WASHINGTON (Oct. 9)
The conflict in the Middle East has given Ben & Jerry’s several chilly licks recently.
Caught between groups opposed to Israeli settlements and Jewish organizations defending Israeli business operations in disputed territory, the ice cream manufacturer has sought to appease critics from both sides.
Under a hail of protest from anti-settler groups, the company’s Israeli franchise canceled a contract last month to purchase water from Mei Eden, a mineral water company based in the Golan Heights.
Bram Kleppner, the international products manager for Ben & Jerry’s, said on an Israeli radio show that the company, known for its social conscience, decided to “upset less people rather than more.” He added that many countries “have occupied the Golan over the past 3,000 years, so who are we to decide who is right?”
But after Jewish groups in the United States criticized Ben & Jerry’s for endorsing a boycott of certain Israeli products, the company said that in fact the company was not boycotting Mei Eden.
“The company is not boycotting products from the Golan Heights, nor would it join in such a boycott if one were organized,” Avi Zenger, president of the American Company for Ice Cream Manufacturing, the Ben & Jerry’s licensee in Israel, said last week.
The Israeli licensee bought “roughly $750 worth of water” from Mei Eden for a sorbet promotion during the summer, the company said. Zenger added that he would consider buying from Mei Eden in the future.
But some Jewish organizations still consider the episode a slap at Israel.
“Only when Ben & Jerry’s buys another $750 worth of Mei Eden will we know some other issue wasn’t at hand,” said Abraham Foxman, national director of the Anti-Defamation League.
Criticism of Mei Eden began in September 1997, after an Israeli group, Gush Shalom, urged consumers to boycott goods produced in Israeli settlements in the West Bank and Gaza Strip, and in the Golan. The group published a list of Israeli companies, including Mei Eden, that operate in those areas.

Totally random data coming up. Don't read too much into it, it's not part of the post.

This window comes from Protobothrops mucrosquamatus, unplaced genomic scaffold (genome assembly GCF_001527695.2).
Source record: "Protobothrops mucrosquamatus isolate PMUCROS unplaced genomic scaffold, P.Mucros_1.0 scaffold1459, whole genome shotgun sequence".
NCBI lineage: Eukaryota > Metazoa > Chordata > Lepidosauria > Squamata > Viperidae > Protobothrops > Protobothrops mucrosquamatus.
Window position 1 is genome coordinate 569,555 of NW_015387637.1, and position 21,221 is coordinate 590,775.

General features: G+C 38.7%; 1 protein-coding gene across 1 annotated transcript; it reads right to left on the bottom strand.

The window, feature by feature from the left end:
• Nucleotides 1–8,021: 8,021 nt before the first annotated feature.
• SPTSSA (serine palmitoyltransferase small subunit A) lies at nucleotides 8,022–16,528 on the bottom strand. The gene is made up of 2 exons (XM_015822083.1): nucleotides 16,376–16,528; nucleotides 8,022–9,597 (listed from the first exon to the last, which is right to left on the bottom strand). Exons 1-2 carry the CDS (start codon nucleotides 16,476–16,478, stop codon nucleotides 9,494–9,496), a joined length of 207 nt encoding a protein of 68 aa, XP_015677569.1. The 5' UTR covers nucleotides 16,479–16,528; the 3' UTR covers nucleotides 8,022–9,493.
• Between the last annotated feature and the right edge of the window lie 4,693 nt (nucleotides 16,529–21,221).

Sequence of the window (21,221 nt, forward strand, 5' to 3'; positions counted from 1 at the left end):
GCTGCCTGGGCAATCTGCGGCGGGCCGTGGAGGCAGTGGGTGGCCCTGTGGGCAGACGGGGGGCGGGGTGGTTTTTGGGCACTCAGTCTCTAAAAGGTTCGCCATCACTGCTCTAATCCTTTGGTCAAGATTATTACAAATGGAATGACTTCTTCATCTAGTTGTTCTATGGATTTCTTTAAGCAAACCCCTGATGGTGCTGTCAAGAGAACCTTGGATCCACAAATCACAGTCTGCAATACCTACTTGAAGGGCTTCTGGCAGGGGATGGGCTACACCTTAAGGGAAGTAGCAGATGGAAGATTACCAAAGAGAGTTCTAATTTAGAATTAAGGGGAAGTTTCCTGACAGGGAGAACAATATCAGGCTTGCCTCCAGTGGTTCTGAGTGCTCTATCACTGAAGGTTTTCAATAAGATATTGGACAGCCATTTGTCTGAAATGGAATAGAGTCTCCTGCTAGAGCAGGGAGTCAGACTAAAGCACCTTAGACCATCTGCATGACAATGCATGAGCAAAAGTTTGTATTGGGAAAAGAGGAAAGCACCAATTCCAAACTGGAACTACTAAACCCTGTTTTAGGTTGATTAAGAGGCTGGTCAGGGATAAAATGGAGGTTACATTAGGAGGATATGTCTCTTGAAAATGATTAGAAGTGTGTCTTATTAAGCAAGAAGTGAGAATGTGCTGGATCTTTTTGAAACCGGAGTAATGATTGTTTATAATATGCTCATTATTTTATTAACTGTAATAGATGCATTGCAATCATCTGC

Israel, which captured the Golan Heights from Syria in the 1967 Six-Day War, annexed the territory in 1981 — a move that is not recognized by other countries.
Perry Odak, the chief executive officer of Ben & Jerry’s, was inundated with letters and e-mails criticizing the company after the Mei Eden contract was revealed in Israeli newspapers in June.
New Yorkers for a Just Middle East, a loose interfaith coalition, was one of the first groups to contact Ben & Jerry’s, urging Odak in an Aug. 13 letter to “terminate any existing contracts” with the mineral water company.
“Should an agreement indeed exist between Ben & Jerry’s and Eden Springs, and should you continue this agreement, we will consider calling for a boycott of Ben & Jerry’s products,” the group wrote.
Nathan Krystall, the 33-year-old Jewish founder of the coalition, said members are concerned that none of the profits from businesses like Mei Eden are reaching the Arab population in the Golan.
Arab American groups also criticized the popular ice cream company.
In an Aug. 24 letter to Odak, the American-Arab Anti-Discrimination Committee’s president, Hala Maksoud, said it was appalling that a company that “has prided itself” on promoting humanitarian and environmental issues is “essentially legitimizing Israeli violation of international law and illegal occupation of Arab land.”
Maksoud threatened to recommend a boycott of Ben & Jerry’s products if it did not end the water contract.
After the company stopped purchasing Mei Eden last month, Jewish organizations weighed in with protests, charging that Ben & Jerry’s was joining those calling for a boycott of the Israeli product.
Foxman said succumbing to boycotts only strengthens them.
Although Ben & Jerry’s “may have been well-intended and are supporters of the peace process, this is a very serious matter. It shows peace is not around the corner,” he said.
Foxman wrote in a Sept. 25 letter to Ben & Jerry’s that the European Union is considering excluding Israeli products manufactured in disputed territories from preferential trade benefits. He added that Arab organizations and countries are urging boycotts of Israeli goods.
“Unfortunately,” Foxman wrote, “Ben & Jerry’s has given the appearance of acquiescing to this campaign against Israeli products.”
The president of the Zionist Organization of America, Morton Klein, said Jewish entrepreneurs Ben Cohen and Jerry Greenfield have sent a message to all Jewish businesses to boycott Israel.
Klein also wrote a letter to Odak, cautioning that Ben & Jerry’s should be careful about “delving into historical areas with which it is obviously unfamiliar.”
Ben & Jerry’s opened its first Israeli ice cream shop 10 years ago in Tel Aviv. Sweet Fifty, a flavor developed to celebrate Israel’s 50th anniversary, and other Ben & Jerry’s favorites are now sold in eight shops across Israel.